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Topics in Statistical Methods for Human Gene Mapping

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  • Biology
  • Mathematics
  • Medicine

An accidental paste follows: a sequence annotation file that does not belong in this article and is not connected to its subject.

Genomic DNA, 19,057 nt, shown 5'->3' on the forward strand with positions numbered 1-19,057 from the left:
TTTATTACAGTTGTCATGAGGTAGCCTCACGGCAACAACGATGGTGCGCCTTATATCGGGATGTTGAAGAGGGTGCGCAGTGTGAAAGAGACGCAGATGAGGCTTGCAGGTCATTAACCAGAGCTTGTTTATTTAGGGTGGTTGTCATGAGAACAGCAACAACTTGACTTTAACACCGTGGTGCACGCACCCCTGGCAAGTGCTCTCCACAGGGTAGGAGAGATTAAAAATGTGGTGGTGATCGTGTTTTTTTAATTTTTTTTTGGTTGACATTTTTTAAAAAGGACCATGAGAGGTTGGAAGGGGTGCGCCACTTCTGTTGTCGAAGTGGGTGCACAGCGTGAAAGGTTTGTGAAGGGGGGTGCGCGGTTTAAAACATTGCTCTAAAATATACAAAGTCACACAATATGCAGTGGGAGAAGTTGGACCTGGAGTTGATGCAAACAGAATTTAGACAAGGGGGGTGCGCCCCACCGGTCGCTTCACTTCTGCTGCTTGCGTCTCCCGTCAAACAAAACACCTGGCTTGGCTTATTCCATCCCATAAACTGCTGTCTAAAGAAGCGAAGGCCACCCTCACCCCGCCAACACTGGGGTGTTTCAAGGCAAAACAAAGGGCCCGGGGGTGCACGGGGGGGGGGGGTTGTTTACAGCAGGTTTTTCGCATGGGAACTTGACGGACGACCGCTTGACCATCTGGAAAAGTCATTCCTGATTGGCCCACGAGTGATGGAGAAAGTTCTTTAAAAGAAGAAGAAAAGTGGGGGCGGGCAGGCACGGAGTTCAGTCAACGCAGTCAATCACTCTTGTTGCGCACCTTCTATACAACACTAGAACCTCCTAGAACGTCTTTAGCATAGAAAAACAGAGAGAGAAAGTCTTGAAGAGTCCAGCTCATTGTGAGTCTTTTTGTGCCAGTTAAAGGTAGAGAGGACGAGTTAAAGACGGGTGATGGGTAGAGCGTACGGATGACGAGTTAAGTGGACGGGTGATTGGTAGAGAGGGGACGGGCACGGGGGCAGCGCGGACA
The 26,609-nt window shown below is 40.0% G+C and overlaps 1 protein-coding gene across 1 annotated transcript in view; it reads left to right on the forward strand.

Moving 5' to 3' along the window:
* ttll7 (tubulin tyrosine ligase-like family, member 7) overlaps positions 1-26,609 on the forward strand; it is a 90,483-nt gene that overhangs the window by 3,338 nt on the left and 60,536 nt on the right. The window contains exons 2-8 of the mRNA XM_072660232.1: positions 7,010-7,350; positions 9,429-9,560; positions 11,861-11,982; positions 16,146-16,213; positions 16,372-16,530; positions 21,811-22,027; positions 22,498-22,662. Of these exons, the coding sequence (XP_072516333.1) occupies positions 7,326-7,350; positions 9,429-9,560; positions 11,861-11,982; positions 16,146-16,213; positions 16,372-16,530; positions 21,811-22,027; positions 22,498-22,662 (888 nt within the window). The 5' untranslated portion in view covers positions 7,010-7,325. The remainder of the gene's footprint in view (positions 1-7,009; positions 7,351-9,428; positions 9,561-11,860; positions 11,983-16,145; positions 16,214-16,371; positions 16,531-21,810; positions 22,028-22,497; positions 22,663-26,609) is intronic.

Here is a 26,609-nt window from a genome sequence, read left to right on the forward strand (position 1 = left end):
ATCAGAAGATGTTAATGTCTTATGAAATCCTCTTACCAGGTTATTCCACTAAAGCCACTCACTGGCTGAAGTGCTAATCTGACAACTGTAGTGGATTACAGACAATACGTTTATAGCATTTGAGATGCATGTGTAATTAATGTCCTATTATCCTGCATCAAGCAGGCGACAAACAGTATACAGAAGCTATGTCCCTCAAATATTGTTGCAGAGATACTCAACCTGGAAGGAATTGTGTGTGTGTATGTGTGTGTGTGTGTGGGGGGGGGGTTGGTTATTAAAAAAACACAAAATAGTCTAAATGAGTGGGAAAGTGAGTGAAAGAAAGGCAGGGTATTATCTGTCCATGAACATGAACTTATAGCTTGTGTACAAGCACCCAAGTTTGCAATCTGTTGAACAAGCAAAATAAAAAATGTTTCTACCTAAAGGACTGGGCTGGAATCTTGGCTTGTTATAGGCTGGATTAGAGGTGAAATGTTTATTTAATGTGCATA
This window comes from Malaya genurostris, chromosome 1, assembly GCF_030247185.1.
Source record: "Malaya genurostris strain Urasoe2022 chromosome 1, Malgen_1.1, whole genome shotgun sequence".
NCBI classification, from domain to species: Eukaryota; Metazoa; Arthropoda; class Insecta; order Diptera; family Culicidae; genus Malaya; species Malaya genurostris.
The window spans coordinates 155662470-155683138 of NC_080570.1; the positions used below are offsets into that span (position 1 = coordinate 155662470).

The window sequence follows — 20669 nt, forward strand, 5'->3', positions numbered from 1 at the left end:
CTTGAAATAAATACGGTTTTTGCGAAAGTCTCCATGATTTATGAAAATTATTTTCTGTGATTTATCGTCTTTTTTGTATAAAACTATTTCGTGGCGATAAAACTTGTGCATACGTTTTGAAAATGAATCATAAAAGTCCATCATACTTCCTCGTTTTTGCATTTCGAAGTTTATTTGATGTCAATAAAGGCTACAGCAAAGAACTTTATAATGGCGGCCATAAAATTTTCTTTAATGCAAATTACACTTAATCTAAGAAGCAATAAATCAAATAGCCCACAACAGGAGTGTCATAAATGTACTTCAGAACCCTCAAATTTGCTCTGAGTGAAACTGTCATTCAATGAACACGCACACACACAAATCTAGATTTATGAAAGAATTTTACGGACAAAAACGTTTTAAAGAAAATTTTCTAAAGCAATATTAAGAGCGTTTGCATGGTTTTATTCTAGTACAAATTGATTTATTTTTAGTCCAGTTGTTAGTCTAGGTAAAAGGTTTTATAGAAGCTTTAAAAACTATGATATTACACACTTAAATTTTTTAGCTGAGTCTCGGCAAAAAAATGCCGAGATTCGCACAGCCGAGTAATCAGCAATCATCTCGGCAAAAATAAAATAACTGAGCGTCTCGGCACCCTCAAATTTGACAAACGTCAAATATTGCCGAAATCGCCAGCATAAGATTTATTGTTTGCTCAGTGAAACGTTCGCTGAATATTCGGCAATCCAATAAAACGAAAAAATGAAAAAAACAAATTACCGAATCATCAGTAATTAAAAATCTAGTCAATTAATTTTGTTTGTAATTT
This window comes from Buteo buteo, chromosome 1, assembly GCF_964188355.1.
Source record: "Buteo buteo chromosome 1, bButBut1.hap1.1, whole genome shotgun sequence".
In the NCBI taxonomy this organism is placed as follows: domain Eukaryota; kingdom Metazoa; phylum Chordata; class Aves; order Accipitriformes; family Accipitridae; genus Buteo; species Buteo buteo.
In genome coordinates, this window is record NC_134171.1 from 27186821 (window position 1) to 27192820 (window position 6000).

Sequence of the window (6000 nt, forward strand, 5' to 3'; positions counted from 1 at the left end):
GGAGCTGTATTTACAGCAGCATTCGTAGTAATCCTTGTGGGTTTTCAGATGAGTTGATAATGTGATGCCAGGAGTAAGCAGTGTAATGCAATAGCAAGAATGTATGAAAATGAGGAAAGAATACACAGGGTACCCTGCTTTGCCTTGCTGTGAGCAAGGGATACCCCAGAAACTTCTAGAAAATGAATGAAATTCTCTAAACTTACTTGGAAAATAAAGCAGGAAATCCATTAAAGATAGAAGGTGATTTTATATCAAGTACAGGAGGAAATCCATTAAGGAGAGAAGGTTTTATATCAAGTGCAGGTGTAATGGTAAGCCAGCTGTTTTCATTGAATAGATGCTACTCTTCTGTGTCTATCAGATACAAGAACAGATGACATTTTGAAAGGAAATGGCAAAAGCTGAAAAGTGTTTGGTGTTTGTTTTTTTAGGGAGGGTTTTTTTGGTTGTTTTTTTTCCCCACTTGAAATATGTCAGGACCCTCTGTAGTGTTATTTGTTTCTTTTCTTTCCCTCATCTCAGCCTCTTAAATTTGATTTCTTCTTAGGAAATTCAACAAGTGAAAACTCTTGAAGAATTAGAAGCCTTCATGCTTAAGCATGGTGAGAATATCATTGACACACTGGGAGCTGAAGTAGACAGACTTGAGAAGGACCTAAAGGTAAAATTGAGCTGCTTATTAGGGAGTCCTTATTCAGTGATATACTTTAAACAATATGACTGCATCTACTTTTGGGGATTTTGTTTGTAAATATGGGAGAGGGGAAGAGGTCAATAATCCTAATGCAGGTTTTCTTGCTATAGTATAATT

Statistical approaches used for gene mapping can be divided into two types: linkage and association analysis. This dissertation work addresses statistical methods in both areas.In the area of linkage analysis, I consider the problem of QTL (Quantitative Trait Locus) linkage analysis. Linkage analysis requires family data, and if the families are selected according to phenotype or if the trait of interest has a non-Gaussian distribution, standard analysis methods may be inappropriate. The score statistic, derived by taking the first derivative of the likelihood with respect to the linkage parameter, maintains the power of likelihood-based methods and with the use of an empirical variance estimator is robust against non-normal traits and selected samples. I investigate a number of empirical variance estimators that can be used for general pedigrees and evaluate the effects of different variance estimators and trait parameter estimates on the power of the score statistic.In the area of association analysis, I consider the question of what is the best model for a simple genome-scan analysis of a case-control study. In a case-control genome-wide association study, hundreds of thousands of SNPs are genotyped and statistical analysis usually starts with 1 or 2 df chi-squared test or logistic regression model. Power comparisons among subsets of these methods have been done but none of these papers have comprehensively tackled the question of which method is best for univariate scanning in a genome scan. I compare different test procedures and regression models for case-control studies starting from single-locus analysis followed by scanning with covariates and then genome-wide analysis. Based on the simulation results, I offer guidelines for choosing robust test procedures or regression models for testing the genetic effect.The methods proposed here can be used to improve the efficiency of gene mapping studies. This will lead to quicker and more reliable discoveries of genetic risk factors for many different diseases with great public health importance, which should in turn lead to improved prevention and treatment strategies.

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